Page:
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Bible Commentaries

Sutcliffe's Commentary on the Old and New Testaments
Psalms 135

 

 

Verses 1-21

This psalm is an enlargement on the subject of the preseding psalm. It calls upon the priests, the levites, and all Israel to praise the name of the Lord, on a review of his mercies to their fathers. It has no title in the Hebrew, but bears the style and character of David’s compositions.

Psalms 135:6. In all deep places; all parts of the seas, where no soundings can be found.

Psalms 135:14. He will repent him concerning his servants. When they repent under his rod, he also repents, remembering that they are but dust.

REFLECTIONS.

This psalm, like the hundred and fourth and fifth, excites the soul to devotion, by a survey of God’s works in the kingdom of nature, and of his mercies towards Israel. When we also praise God for similar mercies, our devotion is aided by the objects of sense, to trust in the Lord for evermore.

The style here is distinguished by a strength and majesty which leave modern poets very far behind. “He causeth vapours to ascend from the ends of the earth;” and when the heavens are covered with darkness, “he maketh lightnings for the rain: he bringeth the wind out of his treasuries.” They who in old time, says good bishop Horne, “paid their devotion to the elements, imagined those elements to be capable of giving or withholding rain at pleasure. Therefore we find the prophet Jeremiah reclaiming that power to JEHOVAH, as the God who made and governed the world. Are there any among the vanities of the gentiles that can cause rain; or can the heavens give showers? Art not thou he, oh JEHOVAH our God? Therefore we will wait upon thee, for thou hast made all these things. Jeremiah 14:22. Among the Greeks and Romans we meet with a Jupiter possessed of the thunder and the lightning, and an Æölus ruling over the winds. The psalmist teaches us to restore the celestial artillery to its rightful owner. JEHOVAH, the God of Israel, and the Creator of the universe, contrived the wonderful machinery of light and air, by which vapours are raised from the earth, compacted into clouds, and distilled in rain. At his command the winds are suddenly in motion, and as suddenly at rest again. We hear the sound, but cannot tell whence they come, or whither they go; as if they were taken from the secret storehouses of the Almighty, and then laid up, till their service was again required. The same idea God himself is pleased to give us in the book of Job, where he describes the instruments of this power, as so many weapons of war in the arsenal of a mighty prince. Hast thou entered into the treasuries of the snow; or hast thou seen the treasuries of the hail, which I have reserved against the time of trouble, against the day of battle and war? By what way is the light parted, which scattereth the east wind upon the earth? Who hath divided a watercourse for the flowing of waters; or a way for the lightning or thunder, to cause it to rain on the earth? Job 28:22. It is a great instance of the divine wisdom and goodness, that lightning should be accompanied by rain, to soften its rage, and prevent its mischievous effects, Thus, in the midst of judgment, does God remember mercy. The threatenings in his word against sinners are like lightning; they would blast and scorch us up, were it not for his promises made in the same word to penitents, which as a gracious rain, turn aside their fury, refreshing and comforting our affrighted spirits.”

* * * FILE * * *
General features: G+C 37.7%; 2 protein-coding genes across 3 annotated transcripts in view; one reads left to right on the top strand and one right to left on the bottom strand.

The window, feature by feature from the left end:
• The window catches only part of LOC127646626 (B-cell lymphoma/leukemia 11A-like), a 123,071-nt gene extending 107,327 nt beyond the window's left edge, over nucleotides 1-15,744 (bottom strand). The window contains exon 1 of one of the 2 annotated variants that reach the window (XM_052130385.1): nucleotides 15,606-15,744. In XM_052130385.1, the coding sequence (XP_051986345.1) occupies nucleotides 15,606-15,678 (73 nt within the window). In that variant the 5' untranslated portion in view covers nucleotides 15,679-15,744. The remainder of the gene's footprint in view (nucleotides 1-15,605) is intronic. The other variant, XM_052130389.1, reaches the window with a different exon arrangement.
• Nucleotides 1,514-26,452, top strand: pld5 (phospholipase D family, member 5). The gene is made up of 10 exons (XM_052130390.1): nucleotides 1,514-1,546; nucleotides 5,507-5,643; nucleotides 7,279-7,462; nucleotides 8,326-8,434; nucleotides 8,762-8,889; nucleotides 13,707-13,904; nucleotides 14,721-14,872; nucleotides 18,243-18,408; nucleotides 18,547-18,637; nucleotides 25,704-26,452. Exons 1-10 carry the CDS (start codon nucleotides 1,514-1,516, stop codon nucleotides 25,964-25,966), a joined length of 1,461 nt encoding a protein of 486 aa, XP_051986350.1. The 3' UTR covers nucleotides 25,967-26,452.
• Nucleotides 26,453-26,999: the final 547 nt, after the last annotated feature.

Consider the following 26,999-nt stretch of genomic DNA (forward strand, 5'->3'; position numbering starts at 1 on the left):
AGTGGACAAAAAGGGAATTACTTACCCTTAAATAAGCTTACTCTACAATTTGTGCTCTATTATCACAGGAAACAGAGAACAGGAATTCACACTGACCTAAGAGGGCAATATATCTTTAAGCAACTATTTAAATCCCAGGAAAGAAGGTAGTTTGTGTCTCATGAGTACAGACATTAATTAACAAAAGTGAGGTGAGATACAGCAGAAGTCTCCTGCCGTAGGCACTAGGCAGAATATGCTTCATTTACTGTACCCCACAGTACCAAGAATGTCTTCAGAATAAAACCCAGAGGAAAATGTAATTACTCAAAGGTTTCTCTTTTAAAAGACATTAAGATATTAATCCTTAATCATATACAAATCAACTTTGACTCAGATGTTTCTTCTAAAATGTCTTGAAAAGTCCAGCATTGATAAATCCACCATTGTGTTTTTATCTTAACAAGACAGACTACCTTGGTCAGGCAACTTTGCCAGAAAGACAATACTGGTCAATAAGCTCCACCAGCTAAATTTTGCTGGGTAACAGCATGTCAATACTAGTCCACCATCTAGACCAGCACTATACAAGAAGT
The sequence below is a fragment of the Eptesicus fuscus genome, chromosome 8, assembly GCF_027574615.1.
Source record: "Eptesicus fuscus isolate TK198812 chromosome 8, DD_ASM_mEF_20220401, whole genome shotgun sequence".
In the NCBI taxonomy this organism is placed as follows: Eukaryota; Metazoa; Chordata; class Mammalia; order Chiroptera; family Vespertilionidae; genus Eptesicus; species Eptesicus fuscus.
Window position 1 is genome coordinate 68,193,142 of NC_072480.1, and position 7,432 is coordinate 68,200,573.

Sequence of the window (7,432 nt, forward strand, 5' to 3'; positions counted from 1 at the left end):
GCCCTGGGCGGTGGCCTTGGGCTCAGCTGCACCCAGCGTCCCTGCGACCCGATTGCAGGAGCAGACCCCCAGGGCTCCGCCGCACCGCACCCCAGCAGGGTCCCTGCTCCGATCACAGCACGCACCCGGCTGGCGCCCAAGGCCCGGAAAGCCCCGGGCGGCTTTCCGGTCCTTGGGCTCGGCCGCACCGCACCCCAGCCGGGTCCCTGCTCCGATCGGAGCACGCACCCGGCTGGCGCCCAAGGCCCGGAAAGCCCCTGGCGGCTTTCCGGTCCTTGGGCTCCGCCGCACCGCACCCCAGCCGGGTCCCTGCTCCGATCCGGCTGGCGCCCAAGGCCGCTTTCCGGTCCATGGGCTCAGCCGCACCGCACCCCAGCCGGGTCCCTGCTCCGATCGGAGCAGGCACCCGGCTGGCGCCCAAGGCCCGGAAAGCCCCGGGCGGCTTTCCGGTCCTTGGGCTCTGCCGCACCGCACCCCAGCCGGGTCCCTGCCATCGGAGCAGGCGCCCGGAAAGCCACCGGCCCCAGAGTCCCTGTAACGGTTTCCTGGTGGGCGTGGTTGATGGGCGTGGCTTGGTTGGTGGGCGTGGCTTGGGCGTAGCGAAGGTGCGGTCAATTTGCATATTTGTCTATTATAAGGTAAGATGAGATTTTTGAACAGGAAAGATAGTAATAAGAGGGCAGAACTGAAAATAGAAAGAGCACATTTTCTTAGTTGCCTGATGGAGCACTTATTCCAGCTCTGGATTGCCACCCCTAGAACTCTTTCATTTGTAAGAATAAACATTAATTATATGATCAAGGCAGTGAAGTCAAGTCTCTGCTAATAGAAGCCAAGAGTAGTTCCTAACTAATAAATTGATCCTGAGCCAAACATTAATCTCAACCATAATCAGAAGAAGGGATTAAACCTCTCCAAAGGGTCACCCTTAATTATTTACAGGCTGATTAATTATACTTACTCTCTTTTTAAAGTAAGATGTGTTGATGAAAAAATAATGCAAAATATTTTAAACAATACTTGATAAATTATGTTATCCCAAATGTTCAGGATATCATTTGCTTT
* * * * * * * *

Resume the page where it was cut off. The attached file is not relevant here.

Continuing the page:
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Bibliography Information
Sutcliffe, Joseph. "Commentary on Psalms 135:4". Sutcliffe's Commentary on the Old and New Testaments. https://www.studylight.org/commentaries/jsc/psalms-135.html. 1835.

Lectionary Calendar
Saturday, December 14th, 2019
the Second Week of Advent
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